The Oxford Handbook of the Bible in Orthodox Christianity investigates the various ways in which Orthodox Christian, i.e., Eastern and Oriental, communities, have received, shaped, and interpreted the Christian Bible. The handbook is divided into five parts: Text, Canon, Scripture within Tradition, Toward an Orthodox Hermeneutics, and Looking to the Future.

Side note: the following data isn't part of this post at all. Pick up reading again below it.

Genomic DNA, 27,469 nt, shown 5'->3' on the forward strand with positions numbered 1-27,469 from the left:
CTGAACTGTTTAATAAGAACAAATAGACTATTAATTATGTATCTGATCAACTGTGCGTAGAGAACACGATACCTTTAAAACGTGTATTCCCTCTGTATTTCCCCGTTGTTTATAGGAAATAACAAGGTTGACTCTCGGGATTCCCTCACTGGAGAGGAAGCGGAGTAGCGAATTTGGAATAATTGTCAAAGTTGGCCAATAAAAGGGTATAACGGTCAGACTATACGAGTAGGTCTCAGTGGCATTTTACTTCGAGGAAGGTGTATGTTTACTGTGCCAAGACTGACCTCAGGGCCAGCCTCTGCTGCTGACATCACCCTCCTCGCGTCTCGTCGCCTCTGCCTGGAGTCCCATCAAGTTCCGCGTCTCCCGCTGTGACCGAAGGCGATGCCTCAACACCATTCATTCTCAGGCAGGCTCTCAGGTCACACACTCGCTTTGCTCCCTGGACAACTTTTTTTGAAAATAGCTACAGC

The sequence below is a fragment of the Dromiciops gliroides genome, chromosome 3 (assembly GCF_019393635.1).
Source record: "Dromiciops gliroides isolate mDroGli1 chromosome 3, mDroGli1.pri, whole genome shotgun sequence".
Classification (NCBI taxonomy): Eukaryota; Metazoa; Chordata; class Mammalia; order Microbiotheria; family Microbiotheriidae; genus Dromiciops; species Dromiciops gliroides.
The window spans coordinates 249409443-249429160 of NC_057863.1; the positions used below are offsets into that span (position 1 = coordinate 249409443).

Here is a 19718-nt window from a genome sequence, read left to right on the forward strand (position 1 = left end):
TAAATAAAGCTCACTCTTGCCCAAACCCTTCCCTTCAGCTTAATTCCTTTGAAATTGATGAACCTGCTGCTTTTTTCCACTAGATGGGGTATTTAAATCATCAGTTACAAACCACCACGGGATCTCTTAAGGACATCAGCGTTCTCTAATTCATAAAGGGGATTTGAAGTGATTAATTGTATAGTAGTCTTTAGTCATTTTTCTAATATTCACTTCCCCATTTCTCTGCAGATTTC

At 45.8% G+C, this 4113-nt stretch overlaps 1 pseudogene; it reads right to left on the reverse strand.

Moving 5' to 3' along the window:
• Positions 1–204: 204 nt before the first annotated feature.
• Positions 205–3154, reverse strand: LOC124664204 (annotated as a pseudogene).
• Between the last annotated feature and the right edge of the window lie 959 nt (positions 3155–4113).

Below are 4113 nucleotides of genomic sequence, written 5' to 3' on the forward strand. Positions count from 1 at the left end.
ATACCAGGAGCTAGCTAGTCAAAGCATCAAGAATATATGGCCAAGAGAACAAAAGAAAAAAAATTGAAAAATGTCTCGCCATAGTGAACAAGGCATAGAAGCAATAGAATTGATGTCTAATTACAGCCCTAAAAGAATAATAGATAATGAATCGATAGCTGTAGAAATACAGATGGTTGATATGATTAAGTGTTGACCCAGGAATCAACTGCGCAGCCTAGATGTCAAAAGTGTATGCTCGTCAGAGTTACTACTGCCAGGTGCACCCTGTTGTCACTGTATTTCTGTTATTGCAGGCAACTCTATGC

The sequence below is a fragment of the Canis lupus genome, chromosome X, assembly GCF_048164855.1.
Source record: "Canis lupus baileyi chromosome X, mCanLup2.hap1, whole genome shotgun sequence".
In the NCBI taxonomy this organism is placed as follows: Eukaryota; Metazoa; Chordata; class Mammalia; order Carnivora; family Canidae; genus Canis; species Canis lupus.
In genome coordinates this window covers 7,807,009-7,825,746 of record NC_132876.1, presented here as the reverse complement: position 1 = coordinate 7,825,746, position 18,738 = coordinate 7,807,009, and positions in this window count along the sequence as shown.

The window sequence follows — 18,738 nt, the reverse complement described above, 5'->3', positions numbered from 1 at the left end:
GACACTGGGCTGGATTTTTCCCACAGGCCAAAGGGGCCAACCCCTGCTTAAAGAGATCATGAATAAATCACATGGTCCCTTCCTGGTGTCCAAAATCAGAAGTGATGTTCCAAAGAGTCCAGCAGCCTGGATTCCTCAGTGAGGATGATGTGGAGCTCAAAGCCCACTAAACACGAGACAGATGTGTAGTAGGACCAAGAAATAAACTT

The first part focuses on how the Orthodox Church has never codified the Septuagint or any other textual witnesses as its authoritative text. Textual fluidity and pluriformity, a characteristic of Orthodoxy, is demonstrated by the various ancient and modern Bible translations into Syriac, Coptic, Ethiopian, Armenian among other languages. The second part discusses how, unlike in the Protestant and Roman-Catholic faiths where the canon of the Bible is "closed" and limited to 39 and 46 books, respectively, the Orthodox canon is "open-ended," consisting of 39 canonical books and 10 or more anaginoskomena or "readable" books as additions to Septuagint. The third part shows how, unlike the classical Protestant view of sola scriptura and the Roman Catholic way of placing Scripture and Tradition on par as sources or means of divine revelation, the Orthodox view accords a central role to Scripture within Tradition, with the latter conceived not as a deposit of faith but rather as the Church's life through history. The final two parts survey "traditional" Orthodox hermeneutics consisting mainly of patristic commentaries and liturgical interpretations found in hymnography and iconography, and the ways by which Orthodox biblical scholars balance these traditional hermeneutics with modern historical-critical approaches to the Bible.